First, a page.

Tag: Archaeology

By Brian Leslie

July 31, 2018

Gear Review – Bulldog Spades

As a CRM archaeologist, my shovel is one of my most utilized pieces of equipment. Delicate excavation requires the fine touch that a trowel provides and archaeologists that do a great deal of this type of work are generally very picky about their trowels. Similarly, those of us that spend their days digging test pits

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By Madeline Coleman

July 18, 2018

The Whiskey Jack!

In 2015 a two year poll was issued by Canadian Geographic for a new National Bird.  In the end, our little Grey Jay took the lead, beating out the common loon, black-capped chickadee, snowy owl, and Canadian Goose. Although not officially recognized as the new National bird yet, it was selected as an avian representation

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By Brian Leslie

July 3, 2018

The Alook Site – HaPl-1

Although the Wabasca-Desmarais regions is rich in cultural heritage, very few in-depth archaeological investigations have been conducted. HaPl-1, also known as the Alook site, is one of the few sites in the region that has actually been excavated or received any interest past its initial identification. In the 1960s and again in the 1070s, a

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By Brian Leslie

June 19, 2018

Archaeology Around the Wabasca-Desmarais Area

The Wabasca-Desmarais region is rich in heritage of all types, such as archaeological, palaeontological and historic sites and trails. In addition, there are unexplored landscapes that have the potential to contain countless unrecorded sites. Early archaeological research in the area was conducted through government surveys or University funded projects. Over the last 10 to 15

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By Corey Cookson

June 12, 2018

What Makes a Site Significant?

During our field seasons we find 100+ archaeological sites every year; however, not every site we find is flagged for avoidance. The decision of whether a site is avoided or approved for impact ultimately comes down to the Historic Resource Management Branch at Alberta Culture and Tourism’s approval of our recommendations. Our recommendations are based

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By Reid Graham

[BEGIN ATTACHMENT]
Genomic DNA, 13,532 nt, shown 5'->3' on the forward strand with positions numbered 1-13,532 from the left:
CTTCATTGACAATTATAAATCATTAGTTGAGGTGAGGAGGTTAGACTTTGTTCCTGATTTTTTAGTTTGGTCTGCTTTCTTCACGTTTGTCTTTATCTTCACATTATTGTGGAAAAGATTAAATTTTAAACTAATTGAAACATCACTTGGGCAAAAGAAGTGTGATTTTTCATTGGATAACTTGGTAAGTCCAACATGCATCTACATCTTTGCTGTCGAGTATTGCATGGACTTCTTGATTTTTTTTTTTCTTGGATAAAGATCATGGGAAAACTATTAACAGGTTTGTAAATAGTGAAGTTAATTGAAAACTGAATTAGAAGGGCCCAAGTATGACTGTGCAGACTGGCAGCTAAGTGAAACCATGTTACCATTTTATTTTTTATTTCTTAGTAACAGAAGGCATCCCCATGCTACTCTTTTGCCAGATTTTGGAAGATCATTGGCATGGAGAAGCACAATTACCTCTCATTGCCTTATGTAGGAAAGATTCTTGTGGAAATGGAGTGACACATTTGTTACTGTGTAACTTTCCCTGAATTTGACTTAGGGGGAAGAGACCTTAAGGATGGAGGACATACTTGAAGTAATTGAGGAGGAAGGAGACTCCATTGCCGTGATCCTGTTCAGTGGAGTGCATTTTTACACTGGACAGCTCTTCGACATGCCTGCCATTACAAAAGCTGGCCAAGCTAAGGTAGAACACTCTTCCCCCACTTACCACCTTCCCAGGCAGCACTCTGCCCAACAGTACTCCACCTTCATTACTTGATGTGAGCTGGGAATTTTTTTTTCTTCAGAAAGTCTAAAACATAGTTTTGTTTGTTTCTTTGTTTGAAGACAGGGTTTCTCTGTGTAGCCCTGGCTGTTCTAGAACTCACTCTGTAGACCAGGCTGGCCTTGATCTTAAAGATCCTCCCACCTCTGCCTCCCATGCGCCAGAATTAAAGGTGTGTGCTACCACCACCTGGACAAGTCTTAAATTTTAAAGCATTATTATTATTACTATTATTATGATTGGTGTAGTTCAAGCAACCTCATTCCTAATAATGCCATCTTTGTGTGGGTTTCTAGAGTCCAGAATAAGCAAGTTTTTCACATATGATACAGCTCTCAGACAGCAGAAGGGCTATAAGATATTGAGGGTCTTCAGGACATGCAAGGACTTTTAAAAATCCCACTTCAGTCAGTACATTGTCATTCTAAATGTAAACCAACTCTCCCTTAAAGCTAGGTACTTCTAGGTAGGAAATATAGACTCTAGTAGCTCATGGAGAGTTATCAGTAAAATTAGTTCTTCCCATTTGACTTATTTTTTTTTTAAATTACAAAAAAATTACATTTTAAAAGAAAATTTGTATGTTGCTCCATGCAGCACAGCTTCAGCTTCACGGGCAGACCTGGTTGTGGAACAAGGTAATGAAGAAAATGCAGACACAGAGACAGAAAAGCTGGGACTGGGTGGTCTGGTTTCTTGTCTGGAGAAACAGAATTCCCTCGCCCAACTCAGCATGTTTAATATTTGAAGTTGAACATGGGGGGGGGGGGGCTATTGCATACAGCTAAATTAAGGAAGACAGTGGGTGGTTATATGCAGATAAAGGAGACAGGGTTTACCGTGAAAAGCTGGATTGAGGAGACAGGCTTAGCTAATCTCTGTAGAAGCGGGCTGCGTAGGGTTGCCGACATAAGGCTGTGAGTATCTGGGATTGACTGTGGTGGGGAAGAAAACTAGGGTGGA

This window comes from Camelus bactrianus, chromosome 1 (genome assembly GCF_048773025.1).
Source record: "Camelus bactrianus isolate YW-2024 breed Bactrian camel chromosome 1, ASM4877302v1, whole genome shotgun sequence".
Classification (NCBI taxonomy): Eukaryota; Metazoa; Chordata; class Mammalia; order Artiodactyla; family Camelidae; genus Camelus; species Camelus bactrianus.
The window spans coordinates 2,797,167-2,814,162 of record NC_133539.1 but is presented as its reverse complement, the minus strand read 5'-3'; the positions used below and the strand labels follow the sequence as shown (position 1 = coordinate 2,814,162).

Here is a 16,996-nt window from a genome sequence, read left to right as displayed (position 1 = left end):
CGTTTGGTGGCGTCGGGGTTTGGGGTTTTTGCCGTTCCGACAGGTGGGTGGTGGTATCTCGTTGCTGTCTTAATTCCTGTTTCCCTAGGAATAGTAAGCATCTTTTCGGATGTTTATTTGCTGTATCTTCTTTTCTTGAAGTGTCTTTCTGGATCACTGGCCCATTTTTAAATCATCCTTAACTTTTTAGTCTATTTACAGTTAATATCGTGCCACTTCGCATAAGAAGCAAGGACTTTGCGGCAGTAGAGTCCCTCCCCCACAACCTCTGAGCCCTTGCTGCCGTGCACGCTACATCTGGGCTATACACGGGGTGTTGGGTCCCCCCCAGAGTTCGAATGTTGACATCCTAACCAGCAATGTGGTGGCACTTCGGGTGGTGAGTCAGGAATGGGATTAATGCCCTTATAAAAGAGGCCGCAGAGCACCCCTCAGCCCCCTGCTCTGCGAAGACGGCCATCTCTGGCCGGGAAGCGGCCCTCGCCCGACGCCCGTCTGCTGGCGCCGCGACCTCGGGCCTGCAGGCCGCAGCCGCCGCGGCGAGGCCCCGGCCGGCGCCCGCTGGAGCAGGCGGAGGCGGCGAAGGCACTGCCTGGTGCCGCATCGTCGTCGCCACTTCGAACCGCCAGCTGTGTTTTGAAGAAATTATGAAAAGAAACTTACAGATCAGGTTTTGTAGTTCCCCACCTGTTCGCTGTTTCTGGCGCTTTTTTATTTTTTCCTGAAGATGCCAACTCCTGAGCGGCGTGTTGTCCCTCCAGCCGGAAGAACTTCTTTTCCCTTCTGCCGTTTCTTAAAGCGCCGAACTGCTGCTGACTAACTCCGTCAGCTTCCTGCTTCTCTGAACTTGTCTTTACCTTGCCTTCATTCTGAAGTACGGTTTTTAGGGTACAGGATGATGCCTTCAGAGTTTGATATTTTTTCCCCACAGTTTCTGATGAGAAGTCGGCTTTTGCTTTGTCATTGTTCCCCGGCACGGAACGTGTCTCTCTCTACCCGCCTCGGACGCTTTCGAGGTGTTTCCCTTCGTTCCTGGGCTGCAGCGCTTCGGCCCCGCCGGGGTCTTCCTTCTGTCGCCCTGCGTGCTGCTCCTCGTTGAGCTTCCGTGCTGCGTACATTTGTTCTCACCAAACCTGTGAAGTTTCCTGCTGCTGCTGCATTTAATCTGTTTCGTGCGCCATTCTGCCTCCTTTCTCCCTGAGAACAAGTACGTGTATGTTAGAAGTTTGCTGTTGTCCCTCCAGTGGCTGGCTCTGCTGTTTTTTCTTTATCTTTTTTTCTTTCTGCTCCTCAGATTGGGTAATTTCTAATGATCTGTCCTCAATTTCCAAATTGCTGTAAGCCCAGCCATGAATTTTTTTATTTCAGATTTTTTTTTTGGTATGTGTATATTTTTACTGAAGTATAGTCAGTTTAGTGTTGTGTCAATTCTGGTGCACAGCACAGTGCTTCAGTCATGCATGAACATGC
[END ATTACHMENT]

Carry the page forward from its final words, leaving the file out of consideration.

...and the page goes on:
May 29, 2018

Cabin in the Woods

One day last fall, Vince and I went to revisit an old cabin that had been found deep in the Swan Hills. This cabin had been found during an historic resource impact assessment back in 2009, and we just need to check to make sure that the new harvest block was going to avoid the

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By Brian Leslie

May 8, 2018

Albertus Magnus – Patron Saint of Archaeology

The religious tradition of designating a patron saint to a profession or activity is a long standing one, and it is of no surprise that a heavenly protector, or advocate, has been claimed by archaeologists. When it comes to patron saints, archaeologists, like many other professions have claimed more than one patron. Some consider St.

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By Brian Leslie

April 17, 2018

Field School in Southern Italy: Vulture Project

While working on my Master’s in Anthropology at the University of Alberta, I had the privilege of being a member of the Vulture Archaeological Project. During the summers of 2009 to 2012, in the town of Rionero, Italy, I was part of an international team of academics and students attempting to gain a better understanding

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By Reid Graham

April 4, 2018

We Know How Old Stone Points Are, Right?

Back in September of 2017, I found what would probably be one of the coolest artifacts that I will ever find in my field survey career. My coworker Vince and I got up one fateful morning and set out on our four hour quad ride into one of the most beautiful areas in Northern Alberta:

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By Elenore

March 27, 2018

Publicly Reported Sites

In 2016 two members of the public contacted Tree Time Services to report archaeological sites that they had discovered. Our Archaeological Roadshow was being hosted by the Sundre Museum, during which we were approached by the first person who had found a side-notched projectile point while planting her garden. We arranged to meet her at

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